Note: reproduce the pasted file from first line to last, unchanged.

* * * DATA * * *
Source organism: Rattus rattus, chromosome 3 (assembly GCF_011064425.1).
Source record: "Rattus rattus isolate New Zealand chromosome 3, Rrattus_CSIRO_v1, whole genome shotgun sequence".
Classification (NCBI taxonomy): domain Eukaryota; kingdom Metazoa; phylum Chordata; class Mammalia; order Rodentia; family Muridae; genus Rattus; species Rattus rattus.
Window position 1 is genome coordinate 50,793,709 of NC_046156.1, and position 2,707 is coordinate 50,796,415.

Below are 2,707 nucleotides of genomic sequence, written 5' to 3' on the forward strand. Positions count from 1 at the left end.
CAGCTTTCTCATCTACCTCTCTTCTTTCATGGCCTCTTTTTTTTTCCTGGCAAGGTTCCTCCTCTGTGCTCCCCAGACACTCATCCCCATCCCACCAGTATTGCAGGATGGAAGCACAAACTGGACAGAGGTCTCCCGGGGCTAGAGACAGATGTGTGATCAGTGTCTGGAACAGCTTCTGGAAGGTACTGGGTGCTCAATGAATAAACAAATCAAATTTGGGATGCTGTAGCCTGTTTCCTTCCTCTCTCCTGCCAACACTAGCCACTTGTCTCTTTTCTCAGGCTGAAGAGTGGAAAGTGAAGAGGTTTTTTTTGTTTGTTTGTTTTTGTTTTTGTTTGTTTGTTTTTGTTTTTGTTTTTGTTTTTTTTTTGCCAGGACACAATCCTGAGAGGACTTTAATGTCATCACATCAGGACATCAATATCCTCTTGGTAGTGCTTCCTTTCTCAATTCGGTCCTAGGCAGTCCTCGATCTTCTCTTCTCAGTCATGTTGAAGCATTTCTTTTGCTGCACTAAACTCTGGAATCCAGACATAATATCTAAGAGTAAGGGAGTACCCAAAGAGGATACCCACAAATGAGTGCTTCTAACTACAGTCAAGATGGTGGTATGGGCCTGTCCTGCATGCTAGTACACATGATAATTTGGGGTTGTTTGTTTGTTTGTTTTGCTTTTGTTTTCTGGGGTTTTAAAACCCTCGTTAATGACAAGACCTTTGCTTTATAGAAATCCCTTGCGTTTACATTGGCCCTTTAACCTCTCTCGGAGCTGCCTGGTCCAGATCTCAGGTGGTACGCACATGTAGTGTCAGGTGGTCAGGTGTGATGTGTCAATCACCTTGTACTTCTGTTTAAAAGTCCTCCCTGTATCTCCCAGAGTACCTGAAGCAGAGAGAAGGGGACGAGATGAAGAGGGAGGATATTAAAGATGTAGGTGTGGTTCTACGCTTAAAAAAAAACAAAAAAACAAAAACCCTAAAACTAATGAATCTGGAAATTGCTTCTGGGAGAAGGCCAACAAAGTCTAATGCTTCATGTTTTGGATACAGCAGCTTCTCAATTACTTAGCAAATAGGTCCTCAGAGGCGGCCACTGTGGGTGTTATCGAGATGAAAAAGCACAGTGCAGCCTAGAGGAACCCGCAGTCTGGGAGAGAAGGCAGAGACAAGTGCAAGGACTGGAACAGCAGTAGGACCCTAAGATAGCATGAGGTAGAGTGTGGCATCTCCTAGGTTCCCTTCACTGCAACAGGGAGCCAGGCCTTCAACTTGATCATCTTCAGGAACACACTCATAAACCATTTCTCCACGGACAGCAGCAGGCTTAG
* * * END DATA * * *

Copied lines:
Source organism: Rattus rattus, chromosome 3 (assembly GCF_011064425.1).
Source record: "Rattus rattus isolate New Zealand chromosome 3, Rrattus_CSIRO_v1, whole genome shotgun sequence".
Classification (NCBI taxonomy): domain Eukaryota; kingdom Metazoa; phylum Chordata; class Mammalia; order Rodentia; family Muridae; genus Rattus; species Rattus rattus.
Window position 1 is genome coordinate 50,793,709 of NC_046156.1, and position 2,707 is coordinate 50,796,415.

Below are 2,707 nucleotides of genomic sequence, written 5' to 3' on the forward strand. Positions count from 1 at the left end.
CAGCTTTCTCATCTACCTCTCTTCTTTCATGGCCTCTTTTTTTTTCCTGGCAAGGTTCCTCCTCTGTGCTCCCCAGACACTCATCCCCATCCCACCAGTATTGCAGGATGGAAGCACAAACTGGACAGAGGTCTCCCGGGGCTAGAGACAGATGTGTGATCAGTGTCTGGAACAGCTTCTGGAAGGTACTGGGTGCTCAATGAATAAACAAATCAAATTTGGGATGCTGTAGCCTGTTTCCTTCCTCTCTCCTGCCAACACTAGCCACTTGTCTCTTTTCTCAGGCTGAAGAGTGGAAAGTGAAGAGGTTTTTTTTGTTTGTTTGTTTTTGTTTTTGTTTGTTTGTTTTTGTTTTTGTTTTTGTTTTTTTTTTGCCAGGACACAATCCTGAGAGGACTTTAATGTCATCACATCAGGACATCAATATCCTCTTGGTAGTGCTTCCTTTCTCAATTCGGTCCTAGGCAGTCCTCGATCTTCTCTTCTCAGTCATGTTGAAGCATTTCTTTTGCTGCACTAAACTCTGGAATCCAGACATAATATCTAAGAGTAAGGGAGTACCCAAAGAGGATACCCACAAATGAGTGCTTCTAACTACAGTCAAGATGGTGGTATGGGCCTGTCCTGCATGCTAGTACACATGATAATTTGGGGTTGTTTGTTTGTTTGTTTTGCTTTTGTTTTCTGGGGTTTTAAAACCCTCGTTAATGACAAGACCTTTGCTTTATAGAAATCCCTTGCGTTTACATTGGCCCTTTAACCTCTCTCGGAGCTGCCTGGTCCAGATCTCAGGTGGTACGCACATGTAGTGTCAGGTGGTCAGGTGTGATGTGTCAATCACCTTGTACTTCTGTTTAAAAGTCCTCCCTGTATCTCCCAGAGTACCTGAAGCAGAGAGAAGGGGACGAGATGAAGAGGGAGGATATTAAAGATGTAGGTGTGGTTCTACGCTTAAAAAAAAACAAAAAAACAAAAACCCTAAAACTAATGAATCTGGAAATTGCTTCTGGGAGAAGGCCAACAAAGTCTAATGCTTCATGTTTTGGATACAGCAGCTTCTCAATTACTTAGCAAATAGGTCCTCAGAGGCGGCCACTGTGGGTGTTATCGAGATGAAAAAGCACAGTGCAGCCTAGAGGAACCCGCAGTCTGGGAGAGAAGGCAGAGACAAGTGCAAGGACTGGAACAGCAGTAGGACCCTAAGATAGCATGAGGTAGAGTGTGGCATCTCCTAGGTTCCCTTCACTGCAACAGGGAGCCAGGCCTTCAACTTGATCATCTTCAGGAACACACTCATAAACCATTTCTCCACGGACAGCAGCAGGCTTAG